For many, Mad Catz is known primarily for making low-cost controllers meant for siblings, friends and other people who had the misfortune of not being able to use a console's official gamepad. But the company was also releasing an array of gaming mice and other PC accessories for several years before filing for bankruptcy in 2017. A year later, its trademarks were acquired by a new company, which decided to refocus on PC peripherals instead of gamepads for console players.
That brings us to the Mad Catz R.A.T. Air, an attempt at the best gaming mouse for wireless use. I'd like to make a joke here about how even Mad Catz doesn't seem to know what R.A.T. is supposed to stand for, but rather than poking fun, I’ll let the company’s mouse stand on its own merits. But spoiler alert: with an MSRP of $199 and a litany of design, comfort and basic functionality issues, the Mad Catz R.A.T. Air is one rodent you won't want to catch.
Mad Catz R.A.T. Air Specifications
|Sensor Model||PixArt PMW3360|
|Sensitivity||Up to 12,000 CPI|
|Polling Rate||25, 250, 500 or 1,000 Hz|
|LED Zones||1 RGB|
|Cable Length||5.9 feet (1.8m)|
|Measurements (LxWxH)||4.5 x 3.5 x 1.5 inches (114.3 x 88.9 x 38.1mm)|
|Weight||Without cable and Wireless Activation Board: 3.5 ounces (100g); With cable and Wireless Activation Board: 24.2 ounces (685g)|
Design and Comfort of Mad Catz R.A.T. Air
Much like the company’s older rodents, the Mad Catz R.A.T. Air doesn't look particularly comfortable to use. It's covered with sharp angles, inexplicable doodads and oddly placed buttons. Nobody I've shown the mouse to -- my friends, my wife, my toddler -- has said a nice thing about it. But what matters most isn’t how the mouse looks, but how it feels, right?
Unfortunately, the Mad Catz R.A.T.. Air doesn't feel any better to use. It's supposed to be somewhat ergonomic, and Mad Catz even included an adjustable palm rest to accommodate different hand sizes, but there's simply too much going on for it to feel good. The plastic itself feels okay, but at no point during my time with the R.A.T. Air did I find myself liking the way it felt in my hand. Besides its odd shape, the mouse is short. There are just 2.5 inches from the mouse's bottom to the the part that touches your palm, compared to the 3.5 inches in the Roccat Kain 200 Aimo and Corsair Dark Core RGB Pro wireless mice.
But let's set aside comfort as well. How about the mouse's features? The usual features (two side buttons, a scroll wheel and a DPI switch) are all present. Mad Catz also equipped the R.A.T. Air with a bi-directional "thumb barrel," a "precision aim button" by the side buttons and a bi-directional "tilt wheel" on either side of the scroll wheel. There's a lot going on here.
The Mad Catz R.A.T. Air is also equipped with a PixArt PMW3360 sensor that supports up to 12,000 CPI. It connects to the Wireless Activation Board (mouse pad) used when the mouse isn't connected to a PC via the included micro USB cable. To Mad Catz's credit, the cable is at least braided. The polling rate can be set to 25, 250, 500 or 1,000 Hz whether you're using the mouse with or without wires.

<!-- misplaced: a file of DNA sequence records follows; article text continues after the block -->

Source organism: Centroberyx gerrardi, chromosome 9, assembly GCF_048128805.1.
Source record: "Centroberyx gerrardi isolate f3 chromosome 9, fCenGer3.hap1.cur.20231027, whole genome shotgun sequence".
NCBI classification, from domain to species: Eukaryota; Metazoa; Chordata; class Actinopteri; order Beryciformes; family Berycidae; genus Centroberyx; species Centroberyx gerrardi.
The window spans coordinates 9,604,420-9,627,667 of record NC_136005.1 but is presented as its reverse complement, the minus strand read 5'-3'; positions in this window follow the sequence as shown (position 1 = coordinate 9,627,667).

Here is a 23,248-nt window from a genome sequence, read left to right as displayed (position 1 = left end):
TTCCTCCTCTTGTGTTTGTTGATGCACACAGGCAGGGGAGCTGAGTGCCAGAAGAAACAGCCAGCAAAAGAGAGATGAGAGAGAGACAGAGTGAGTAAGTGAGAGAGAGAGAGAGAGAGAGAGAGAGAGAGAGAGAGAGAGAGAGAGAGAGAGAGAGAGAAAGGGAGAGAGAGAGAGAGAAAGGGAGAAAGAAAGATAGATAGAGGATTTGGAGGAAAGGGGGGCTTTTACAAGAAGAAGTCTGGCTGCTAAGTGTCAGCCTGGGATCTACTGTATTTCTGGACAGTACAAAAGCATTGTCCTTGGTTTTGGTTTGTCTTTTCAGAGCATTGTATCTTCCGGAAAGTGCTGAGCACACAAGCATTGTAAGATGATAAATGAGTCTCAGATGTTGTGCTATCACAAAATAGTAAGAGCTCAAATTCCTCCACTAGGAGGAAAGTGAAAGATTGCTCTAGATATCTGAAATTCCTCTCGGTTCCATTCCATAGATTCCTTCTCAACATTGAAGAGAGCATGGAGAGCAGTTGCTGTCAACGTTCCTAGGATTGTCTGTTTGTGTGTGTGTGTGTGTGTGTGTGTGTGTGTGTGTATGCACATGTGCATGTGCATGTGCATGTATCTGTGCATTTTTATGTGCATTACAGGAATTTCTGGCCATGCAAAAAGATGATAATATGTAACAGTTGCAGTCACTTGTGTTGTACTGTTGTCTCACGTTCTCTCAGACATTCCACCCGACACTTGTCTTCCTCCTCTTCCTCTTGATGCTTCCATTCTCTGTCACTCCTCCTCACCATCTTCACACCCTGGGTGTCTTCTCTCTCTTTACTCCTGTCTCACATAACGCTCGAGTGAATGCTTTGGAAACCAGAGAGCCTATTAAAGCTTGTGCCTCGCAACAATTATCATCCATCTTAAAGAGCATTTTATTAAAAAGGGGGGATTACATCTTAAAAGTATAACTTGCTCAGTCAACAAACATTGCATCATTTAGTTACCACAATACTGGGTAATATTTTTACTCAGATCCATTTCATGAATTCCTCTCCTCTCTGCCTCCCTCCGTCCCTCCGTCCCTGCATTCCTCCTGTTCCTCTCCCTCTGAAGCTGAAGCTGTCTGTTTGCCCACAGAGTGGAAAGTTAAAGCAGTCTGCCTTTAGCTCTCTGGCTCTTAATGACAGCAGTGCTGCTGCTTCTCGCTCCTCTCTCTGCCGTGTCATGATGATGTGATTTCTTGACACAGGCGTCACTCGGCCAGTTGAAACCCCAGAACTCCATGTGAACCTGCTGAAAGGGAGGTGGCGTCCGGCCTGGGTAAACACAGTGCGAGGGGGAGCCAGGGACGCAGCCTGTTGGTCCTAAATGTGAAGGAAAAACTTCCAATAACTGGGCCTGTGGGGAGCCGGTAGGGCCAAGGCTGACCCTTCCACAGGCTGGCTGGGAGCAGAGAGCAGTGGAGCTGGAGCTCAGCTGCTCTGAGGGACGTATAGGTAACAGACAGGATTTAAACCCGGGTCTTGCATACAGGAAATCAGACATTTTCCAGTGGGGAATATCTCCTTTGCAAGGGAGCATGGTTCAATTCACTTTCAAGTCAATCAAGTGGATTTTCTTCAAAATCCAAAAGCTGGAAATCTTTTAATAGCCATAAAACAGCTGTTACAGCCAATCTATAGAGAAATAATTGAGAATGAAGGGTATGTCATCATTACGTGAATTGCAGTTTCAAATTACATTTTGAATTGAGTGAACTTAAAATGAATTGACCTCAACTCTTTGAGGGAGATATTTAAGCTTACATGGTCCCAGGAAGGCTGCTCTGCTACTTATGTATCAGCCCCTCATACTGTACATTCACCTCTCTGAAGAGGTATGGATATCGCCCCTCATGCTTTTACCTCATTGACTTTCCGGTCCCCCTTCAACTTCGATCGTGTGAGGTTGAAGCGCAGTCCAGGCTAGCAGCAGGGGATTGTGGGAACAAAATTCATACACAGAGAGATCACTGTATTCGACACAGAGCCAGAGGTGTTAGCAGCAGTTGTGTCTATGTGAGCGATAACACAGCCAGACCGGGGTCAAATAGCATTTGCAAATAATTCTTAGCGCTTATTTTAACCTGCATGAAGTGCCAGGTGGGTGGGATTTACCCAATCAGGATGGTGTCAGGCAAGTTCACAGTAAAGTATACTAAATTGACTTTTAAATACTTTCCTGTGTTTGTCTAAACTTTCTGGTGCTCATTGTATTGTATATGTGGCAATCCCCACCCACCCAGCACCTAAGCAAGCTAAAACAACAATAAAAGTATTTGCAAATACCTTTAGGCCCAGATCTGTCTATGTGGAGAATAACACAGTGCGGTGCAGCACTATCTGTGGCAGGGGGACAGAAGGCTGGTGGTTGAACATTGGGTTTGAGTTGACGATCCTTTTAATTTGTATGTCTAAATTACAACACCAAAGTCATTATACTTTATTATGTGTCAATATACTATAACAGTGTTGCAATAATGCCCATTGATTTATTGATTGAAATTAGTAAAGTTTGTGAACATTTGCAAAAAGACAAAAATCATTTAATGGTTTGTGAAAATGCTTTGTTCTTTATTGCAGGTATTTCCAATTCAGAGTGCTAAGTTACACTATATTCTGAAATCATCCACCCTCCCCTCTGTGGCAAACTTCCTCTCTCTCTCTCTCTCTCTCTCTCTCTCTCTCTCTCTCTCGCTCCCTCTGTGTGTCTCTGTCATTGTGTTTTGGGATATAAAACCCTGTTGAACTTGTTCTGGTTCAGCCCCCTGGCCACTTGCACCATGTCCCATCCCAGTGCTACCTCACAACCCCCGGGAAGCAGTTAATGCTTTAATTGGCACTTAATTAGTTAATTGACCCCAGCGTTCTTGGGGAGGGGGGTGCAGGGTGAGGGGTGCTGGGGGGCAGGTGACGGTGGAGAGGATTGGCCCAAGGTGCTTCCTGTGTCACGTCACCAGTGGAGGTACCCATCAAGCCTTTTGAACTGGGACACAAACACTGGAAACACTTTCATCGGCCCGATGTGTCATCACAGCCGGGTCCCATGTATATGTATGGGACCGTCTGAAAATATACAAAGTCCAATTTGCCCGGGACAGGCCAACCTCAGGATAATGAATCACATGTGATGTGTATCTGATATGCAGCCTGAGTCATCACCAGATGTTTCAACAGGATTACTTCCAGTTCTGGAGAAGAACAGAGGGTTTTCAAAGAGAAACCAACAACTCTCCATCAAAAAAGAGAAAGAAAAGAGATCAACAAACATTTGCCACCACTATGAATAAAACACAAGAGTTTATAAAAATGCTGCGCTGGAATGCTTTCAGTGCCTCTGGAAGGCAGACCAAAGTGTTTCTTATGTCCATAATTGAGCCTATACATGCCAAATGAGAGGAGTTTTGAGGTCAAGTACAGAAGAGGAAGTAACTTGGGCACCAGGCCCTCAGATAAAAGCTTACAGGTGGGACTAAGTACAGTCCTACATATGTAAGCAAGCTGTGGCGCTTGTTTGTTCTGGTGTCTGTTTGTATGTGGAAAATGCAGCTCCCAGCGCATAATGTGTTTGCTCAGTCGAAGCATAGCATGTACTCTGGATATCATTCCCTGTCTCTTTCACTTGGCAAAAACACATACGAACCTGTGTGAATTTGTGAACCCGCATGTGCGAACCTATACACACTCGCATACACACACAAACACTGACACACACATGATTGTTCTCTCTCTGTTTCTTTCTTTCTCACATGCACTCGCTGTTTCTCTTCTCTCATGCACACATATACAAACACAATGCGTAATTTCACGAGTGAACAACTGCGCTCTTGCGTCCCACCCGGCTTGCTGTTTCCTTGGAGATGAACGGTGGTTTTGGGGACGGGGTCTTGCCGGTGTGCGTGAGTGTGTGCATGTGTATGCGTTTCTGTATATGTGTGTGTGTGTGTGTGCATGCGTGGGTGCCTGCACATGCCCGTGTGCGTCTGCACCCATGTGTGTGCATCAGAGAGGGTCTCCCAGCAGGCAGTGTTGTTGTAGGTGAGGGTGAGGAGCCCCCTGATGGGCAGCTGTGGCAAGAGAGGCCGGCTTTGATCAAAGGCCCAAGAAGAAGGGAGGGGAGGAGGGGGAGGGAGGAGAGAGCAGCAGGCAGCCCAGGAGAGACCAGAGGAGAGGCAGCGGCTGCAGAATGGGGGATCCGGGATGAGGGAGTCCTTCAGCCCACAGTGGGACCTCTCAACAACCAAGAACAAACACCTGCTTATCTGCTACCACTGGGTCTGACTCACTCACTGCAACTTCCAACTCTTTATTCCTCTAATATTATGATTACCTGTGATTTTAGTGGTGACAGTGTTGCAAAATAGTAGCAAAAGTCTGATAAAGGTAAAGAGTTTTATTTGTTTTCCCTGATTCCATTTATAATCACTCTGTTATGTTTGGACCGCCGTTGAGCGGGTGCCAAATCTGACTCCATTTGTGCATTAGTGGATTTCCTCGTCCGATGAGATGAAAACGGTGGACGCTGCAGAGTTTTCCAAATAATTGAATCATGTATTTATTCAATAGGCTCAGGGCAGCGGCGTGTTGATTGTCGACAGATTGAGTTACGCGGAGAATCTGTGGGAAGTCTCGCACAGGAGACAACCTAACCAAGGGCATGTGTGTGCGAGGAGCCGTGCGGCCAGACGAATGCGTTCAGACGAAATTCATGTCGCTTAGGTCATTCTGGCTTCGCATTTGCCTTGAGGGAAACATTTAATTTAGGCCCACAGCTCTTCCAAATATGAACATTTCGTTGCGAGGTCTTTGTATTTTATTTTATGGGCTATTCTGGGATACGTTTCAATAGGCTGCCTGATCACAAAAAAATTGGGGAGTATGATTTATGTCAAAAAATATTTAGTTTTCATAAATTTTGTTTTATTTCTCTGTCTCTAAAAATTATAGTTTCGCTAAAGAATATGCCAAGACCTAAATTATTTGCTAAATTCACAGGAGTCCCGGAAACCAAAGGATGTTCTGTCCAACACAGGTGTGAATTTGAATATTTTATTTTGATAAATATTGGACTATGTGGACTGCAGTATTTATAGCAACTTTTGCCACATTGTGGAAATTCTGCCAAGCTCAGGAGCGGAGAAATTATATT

The Wireless Activation Board's surface can be removed to accommodate a different 320 x 270 mm mouse surface. While that's a nice touch, I've found the mouse pad to be far too small, especially when it comes to vertical movement. People with higher effective CPI settings will probably fare better.
But the mouse pad's size is the least of my complaints.
Wireless Issues on Mad Catz R.A.T. Air
The most problematic issue in my time with the Mad Catz R.A.T. Air was the frequent wireless connection issues. The mouse can be used with a wired connection, sure, but Mad Catz only included one microUSB-to-USB 2.0 cable that can either be used with the R.A.T. Air itself or the Wireless Activation Board. The board doesn't light up if it's not connected to a PC, of course. Being a true gamer, I want the best RGB mouse pad, or at least as much RGB as possible, so I left the Wireless Activation Board plugged in. Plus, the wireless aspect is one of the key features of the pricey peripheral.
But rather than equipping the mouse with traditional batteries, Mad Catz uses short-life capacitors that stay charged when the pad is in physical contact with the mouse, but are only designed to work for a few seconds during times when you lift the mouse off the pad during gameplay. The idea is novel, and the aim is to reduce lag or the need to ever recharge the mouse, so long as you’re using it in tandem with the Wireless Activation board.
In my experience, the mouse would turn off if disconnected from the mat for about 10 seconds. If it was constantly leaving the mat, however, that figure would drop to about 3 seconds. It usually took about 1-2 seconds for the R.A.T. Air to power back on once returned to the Wireless Activation Board.
Gaming Performance on Mad Catz R.A.T. Air
Let's get this out of the way: I couldn't find a single reason to use the Mad Catz R.A.T. Air's thumb barrel. That's partly because of its placement, which was difficult to reach when using a palm grip, and partly because it didn't seem any more convenient than the scroll wheel. I couldn't get the tilt wheel to work reliably enough to judge its effectiveness for myself, either.